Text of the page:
How to Integrate Other Libraries using Symbols

Justin Meyer by Justin Meyer

How to Integrate Other Libraries using Symbols

Justin Meyer Learn how CanJS uses ES6 symbols and an enhanced Reflect API to integrate with 3rd party libraries and unknown data types.

posted in CanJS ,stable-and-innovative on September 26, 2017 by Justin Meyer

CanJS, for better or worse, allows a near endless variety of design choices. If you like MVC, MVVM, centralized state management, etc, you can build your app that way.

Enabling this level of flexibility is difficult, especially because we don’t know what sorts of things people might want to integrate into CanJS.

We’ve come up with a pattern that uses ES6 symbols and an enhanced ES6 Reflect API that enables tight integration with 3rd party libraries (like Kefir streams) and new JavaScript types (like WeakMap) with minimal code and statefulness.

In this article, we will:

  • Explore the problem of “unknown” types and why integration was difficult in CanJS 2.3.
  • Understand a bit about Symbols and the Reflect API.
  • See how symbols and a reflection API allow us to integrate unknown data types.

The problems with unknown types

To see why integration is a challenge, let’s look at some CanJS 2.3 code. The following template writes out whatever the message value is:

<h1>{{message}} world!</h1>

In 2.3, this template could have rendered with either a map, an object, or a compute:

can.Map new can.Map({message: "Hallo"})
Object {message: "Hello"}
can.compute {message: can.compute("Hola")}

CanJS 2.3 had a read method that checked each of those 3 cases and read the appropriate value:

var read = function(obj, prop){   
  if(obj instanceof can.Map) { 
    return obj.attr(prop);  
  } else {
    var value = obj[prop]; 
    return value && 
    value.isComputed ? value() : value;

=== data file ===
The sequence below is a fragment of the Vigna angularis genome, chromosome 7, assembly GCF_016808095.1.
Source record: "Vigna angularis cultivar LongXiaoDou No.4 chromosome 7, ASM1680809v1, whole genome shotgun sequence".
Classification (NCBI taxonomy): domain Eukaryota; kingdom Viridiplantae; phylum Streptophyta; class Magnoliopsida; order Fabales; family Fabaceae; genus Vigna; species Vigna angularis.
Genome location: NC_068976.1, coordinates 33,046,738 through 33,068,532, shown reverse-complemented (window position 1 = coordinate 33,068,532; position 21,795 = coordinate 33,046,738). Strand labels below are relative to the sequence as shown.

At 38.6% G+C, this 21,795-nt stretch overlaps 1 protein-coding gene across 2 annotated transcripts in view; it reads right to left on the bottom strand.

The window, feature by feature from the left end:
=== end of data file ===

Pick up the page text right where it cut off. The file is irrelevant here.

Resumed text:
}
}

This code had to know every possible type it might need to read. In CanJS 3.0, we greatly expanded the number of types we wanted to support:

Native JavaScript Types
Object object[prop] {{object.prop}}
Array array.forEach(...) {{#each array}}
Map map.get(key) {{map[key]}}
WeakMap weakMap.get(key) {{weakMap[key]}}
Set set.forEach(...) {{#each set}}
 WeakSet weakSet.has(key) {{#if weakSet[key]}}
Promise  promise.then( handler(value) ) {{promise.value}}
{{promise.reason}}
{{promise.isPending}}
{{promise.isResolved}}
{{promise.isRejected}}

 

CanJS core and ecosystem types

can-define

map.prop, map.get("prop")

{{map.prop}}

can-map

map.attr("prop")

{{map.prop}}

can-simple-map

map.get("prop")

{{map.prop}}

can-observation

observation.get()

{{observation}}

can-compute

compute()

{{compute}}

Kefir Stream

stream.onValue( handler(value) )

{{stream.value}}

{{stream.error}}

While extending the read function with all these types would be possible, it wouldn’t be maintainable. If someone wanted to integrate a new type, we’d need to update read.

read needs to operate on any value without being pre-programmed to do so. And beyond read, there’s a huge variety of common data transformations we’d like to be able to do without being pre-programmed to handle the type. For example, we might want to be able to `Object.assign` an Object to a Map:

var map = new Map();
Object.assign( map, {name: "CanJS"} );